Does folic acid decrease plasma homocysteine and improve endothelial function in patients with predialysis renal failure?
Thambyrajah J., Landray MJ., McGlynn FJ., Jones HJ., Wheeler DC., Townend JN.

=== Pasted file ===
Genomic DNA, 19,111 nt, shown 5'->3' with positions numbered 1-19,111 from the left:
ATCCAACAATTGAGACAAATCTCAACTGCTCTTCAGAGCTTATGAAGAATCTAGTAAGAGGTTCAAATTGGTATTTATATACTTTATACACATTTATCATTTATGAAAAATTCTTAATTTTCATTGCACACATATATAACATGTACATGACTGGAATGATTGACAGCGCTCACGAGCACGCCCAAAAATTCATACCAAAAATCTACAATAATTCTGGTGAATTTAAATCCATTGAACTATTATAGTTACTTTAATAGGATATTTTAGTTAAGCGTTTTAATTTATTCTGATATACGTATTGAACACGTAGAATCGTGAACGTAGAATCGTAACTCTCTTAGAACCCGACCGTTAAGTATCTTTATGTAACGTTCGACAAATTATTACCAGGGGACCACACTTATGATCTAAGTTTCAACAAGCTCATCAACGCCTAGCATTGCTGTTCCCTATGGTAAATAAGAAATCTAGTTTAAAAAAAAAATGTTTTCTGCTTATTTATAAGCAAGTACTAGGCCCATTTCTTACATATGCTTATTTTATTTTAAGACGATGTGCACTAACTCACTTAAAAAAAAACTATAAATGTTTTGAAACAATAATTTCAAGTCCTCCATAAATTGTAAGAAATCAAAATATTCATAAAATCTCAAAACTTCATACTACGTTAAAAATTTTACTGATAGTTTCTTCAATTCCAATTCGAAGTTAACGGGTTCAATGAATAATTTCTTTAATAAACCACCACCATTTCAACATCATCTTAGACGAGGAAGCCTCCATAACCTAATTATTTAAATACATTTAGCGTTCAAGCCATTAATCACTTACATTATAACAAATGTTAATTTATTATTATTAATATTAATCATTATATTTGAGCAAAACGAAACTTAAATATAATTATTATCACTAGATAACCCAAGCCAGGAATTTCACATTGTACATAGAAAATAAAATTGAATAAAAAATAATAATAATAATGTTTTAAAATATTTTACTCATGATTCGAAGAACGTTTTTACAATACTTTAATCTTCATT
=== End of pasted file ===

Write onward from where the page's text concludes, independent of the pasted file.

BackgroundConsiderable evidence suggests that hyperhomocysteinemia is an independent vascular risk factor that promotes atherosclerosis by inducing endothelial dysfunction. Although folic acid reduces hyperhomocysteinemia, the effect on adverse vascular events is unknown. We hypothesized that in patients with chronic renal failure, a condition associated with both hyperhomocysteinemia and atherosclerosis, treatment with folic acid would improve endothelial function.Methods and resultsIn a prospective, double-blind protocol, 100 patients (mean age 62 years, 67 men) with predialysis chronic renal failure were randomized to 5 mg folic acid or placebo daily for 12 weeks. Endothelial function was assessed by measuring (1) endothelium-dependent dilation of the brachial artery, (2) combined serum nitrite/nitrate concentrations, and (3) plasma von Willebrand factor concentration. Baseline characteristics of the 2 groups were similar. At the end of the study, both serum and red cell folate concentrations were greater in the folic acid group than the placebo group [mean (95% CI) 39.0 (29.8 to 51.0) versus 7.7 (6.6 to 8.9) microg/L and 739 (613 to 891) versus 220 (184 to 262) microg/L, respectively; both P<0.001]. Despite a reduction in hyperhomocysteinemia in the folic acid group compared with the placebo group [15.1 (14.1 to 16.2) versus 20.1 (18.2 to 22.2) micromol/L; P<0.001], there were no significant differences in endothelium-dependent dilation, combined serum nitrite/nitrate concentrations, or plasma von Willebrand factor concentration between the 2 groups.ConclusionsHigh-dose folic acid lowers but fails to normalize hyperhomocysteinemia in patients with predialysis chronic renal failure. This was not accompanied by an improvement of endothelial function and suggests that treatment with folic acid may not reduce the burden of vascular disease in uremia.